Much like overpopulation, the alleged horrors of DDT and the notion that logging is the chief threat to the bizarrely ennobled spotted owl, the supposedly impending depletion of the world's oil supplies has long been a source of enthusiastic panic for liberals.
So, how about an update?
• Multiple nations -- particularly in Europe and developed parts of Asia -- face not-too-distant fiscal catastrophe because of underpopulation. Citizens in liberal nirvanas such as Denmark, for instance, "are producing fewer babies than it takes to replace themselves, continuing a trend that is worrying demographers, who fear that declining population growth will undermine the welfare system," The Copenhagen Post helpfully notes. "(T)here will be fewer taxpayers to shoulder the burden of tomorrow's pensioners and other benefit recipients."
• Tens of millions worldwide have died of malaria because of environmentalist-backed bans on DDT, which had been used effectively against malaria-carrying mosquitos and would have prevented those deaths.
• And even after vast, federally imposed, job-killing reductions in logging in the Northwest, populations of spotted owls have continued to decline.
The spotted owls' more aggressive cousins, barred owls, appear to be a major culprit, competing with spotted owls for food and sometimes killing their kin. Oops.
That brings us back to oil depletion and related hysteria.
Oil is going to dry up, liberals clamor, so the federal government simply must subsidize development and production of wind and solar power -- and fast!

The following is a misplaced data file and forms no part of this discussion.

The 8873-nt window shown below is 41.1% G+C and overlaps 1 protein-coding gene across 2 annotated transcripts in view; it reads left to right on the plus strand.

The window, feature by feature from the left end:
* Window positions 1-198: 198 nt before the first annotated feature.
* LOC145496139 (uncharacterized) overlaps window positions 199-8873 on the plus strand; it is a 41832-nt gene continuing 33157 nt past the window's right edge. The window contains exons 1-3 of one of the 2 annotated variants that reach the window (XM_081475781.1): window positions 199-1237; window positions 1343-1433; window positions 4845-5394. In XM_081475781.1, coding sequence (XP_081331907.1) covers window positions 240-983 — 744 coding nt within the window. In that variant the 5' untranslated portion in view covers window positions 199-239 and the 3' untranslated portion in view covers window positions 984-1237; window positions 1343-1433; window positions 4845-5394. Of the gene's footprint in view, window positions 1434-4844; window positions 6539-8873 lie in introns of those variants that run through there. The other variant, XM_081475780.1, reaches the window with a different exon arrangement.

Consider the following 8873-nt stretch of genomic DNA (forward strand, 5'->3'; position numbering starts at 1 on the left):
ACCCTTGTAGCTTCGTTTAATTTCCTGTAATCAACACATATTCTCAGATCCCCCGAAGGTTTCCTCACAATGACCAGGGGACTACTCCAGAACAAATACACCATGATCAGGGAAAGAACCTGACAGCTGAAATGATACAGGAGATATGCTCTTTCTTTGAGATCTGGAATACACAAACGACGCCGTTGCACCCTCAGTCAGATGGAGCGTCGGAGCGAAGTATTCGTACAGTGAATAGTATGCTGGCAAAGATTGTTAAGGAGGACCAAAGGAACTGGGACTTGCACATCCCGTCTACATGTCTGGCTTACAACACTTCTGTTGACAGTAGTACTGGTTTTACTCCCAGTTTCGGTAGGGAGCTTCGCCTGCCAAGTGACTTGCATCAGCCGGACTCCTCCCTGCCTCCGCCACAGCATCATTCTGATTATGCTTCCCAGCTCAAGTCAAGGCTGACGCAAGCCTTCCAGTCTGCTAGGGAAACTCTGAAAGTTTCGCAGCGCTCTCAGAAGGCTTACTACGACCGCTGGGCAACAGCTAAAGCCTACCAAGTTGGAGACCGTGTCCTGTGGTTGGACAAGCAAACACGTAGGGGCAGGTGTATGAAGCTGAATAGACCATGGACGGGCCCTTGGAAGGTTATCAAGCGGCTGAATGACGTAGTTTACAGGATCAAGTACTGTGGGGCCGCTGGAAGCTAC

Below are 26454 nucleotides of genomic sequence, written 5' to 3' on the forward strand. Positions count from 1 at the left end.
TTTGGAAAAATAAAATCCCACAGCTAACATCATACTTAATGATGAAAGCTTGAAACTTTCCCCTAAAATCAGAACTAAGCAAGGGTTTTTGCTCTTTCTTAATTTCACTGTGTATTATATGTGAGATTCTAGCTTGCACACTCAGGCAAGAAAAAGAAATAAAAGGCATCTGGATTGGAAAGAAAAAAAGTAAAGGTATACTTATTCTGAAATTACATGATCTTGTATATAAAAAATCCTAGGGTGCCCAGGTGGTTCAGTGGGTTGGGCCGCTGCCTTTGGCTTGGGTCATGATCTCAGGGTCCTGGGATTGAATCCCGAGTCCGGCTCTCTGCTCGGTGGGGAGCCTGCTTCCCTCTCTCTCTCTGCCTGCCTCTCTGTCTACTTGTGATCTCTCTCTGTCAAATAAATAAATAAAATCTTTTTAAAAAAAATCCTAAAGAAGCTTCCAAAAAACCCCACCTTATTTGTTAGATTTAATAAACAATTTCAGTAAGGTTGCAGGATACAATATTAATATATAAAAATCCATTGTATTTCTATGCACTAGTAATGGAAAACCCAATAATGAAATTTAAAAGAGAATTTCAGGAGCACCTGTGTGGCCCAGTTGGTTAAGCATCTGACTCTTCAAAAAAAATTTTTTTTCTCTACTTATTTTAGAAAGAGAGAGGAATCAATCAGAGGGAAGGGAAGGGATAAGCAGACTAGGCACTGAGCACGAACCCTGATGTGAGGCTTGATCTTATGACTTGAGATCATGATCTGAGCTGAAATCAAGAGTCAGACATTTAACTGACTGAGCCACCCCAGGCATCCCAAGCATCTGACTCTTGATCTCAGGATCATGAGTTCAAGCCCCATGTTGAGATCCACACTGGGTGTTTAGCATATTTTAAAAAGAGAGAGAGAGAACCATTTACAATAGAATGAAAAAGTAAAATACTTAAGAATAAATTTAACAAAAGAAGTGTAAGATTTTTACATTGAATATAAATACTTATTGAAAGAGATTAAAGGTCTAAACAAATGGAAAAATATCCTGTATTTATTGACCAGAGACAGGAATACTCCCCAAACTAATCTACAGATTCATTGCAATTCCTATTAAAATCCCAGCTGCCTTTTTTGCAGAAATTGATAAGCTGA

The assumptions embedded in that hypothesis are ludicrous to thinking people. First, while oil supplies are not infinite, there is little cause to believe they'll disappear anytime soon. Recall a recent point in an Associated Press article: "U.S. oil output is surging so fast that the United States could soon overtake Saudi Arabia as the world's biggest producer." U.S. production is expected to rise 7 percent this year alone.
Then there is the inconvenient fact that we still have mind-boggling supplies of coal, as well as bountiful, greenhouse gas-free nuclear energy and the potential for a lot more.
In short, all three purchasers of "The Collected Witticisms of Al Gore" can keep reading it at night without benefit of a candle.
But let's suppose we do begin to approach the depletion of world oil supplies. The idea that that's an excuse for even more failed federal green energy investment is nutty. Even in the tattered remains of America's free market, when supply drops but demand stays the same or rises, it creates a natural incentive to invest in alternatives. If oil supplies begin decreasing, prices will rise. (That is not to be confused with current high prices that are often related to absurd bans on production in various locations.)
When oil prices finally rise enough to make wind and solar power competitive -- and to make consumers actually consider them even when they aren't dipped in tax-credit sweeteners -- private development and production dollars will flood those industries and make them more feasible.
But when federal busybodies indulge their appetite for economic guesswork and opt for subsidies over the self-correcting workings of the free market, we wind up with taxpayer-robbing debacles such as Solyndra.
Someone will no doubt protest that oil companies, too, have gotten subsidies from one Congress and one president after another. In truth, oil companies haven't received direct handouts in years. But if they had, they would be as inexcusable as the unconstitutional giveaways to green energy.
Congress should tear all energy giveaways out by the root, let energy companies compete without governmental favors and let the American people vote with their dollars on how they will heat their homes and fuel their cars.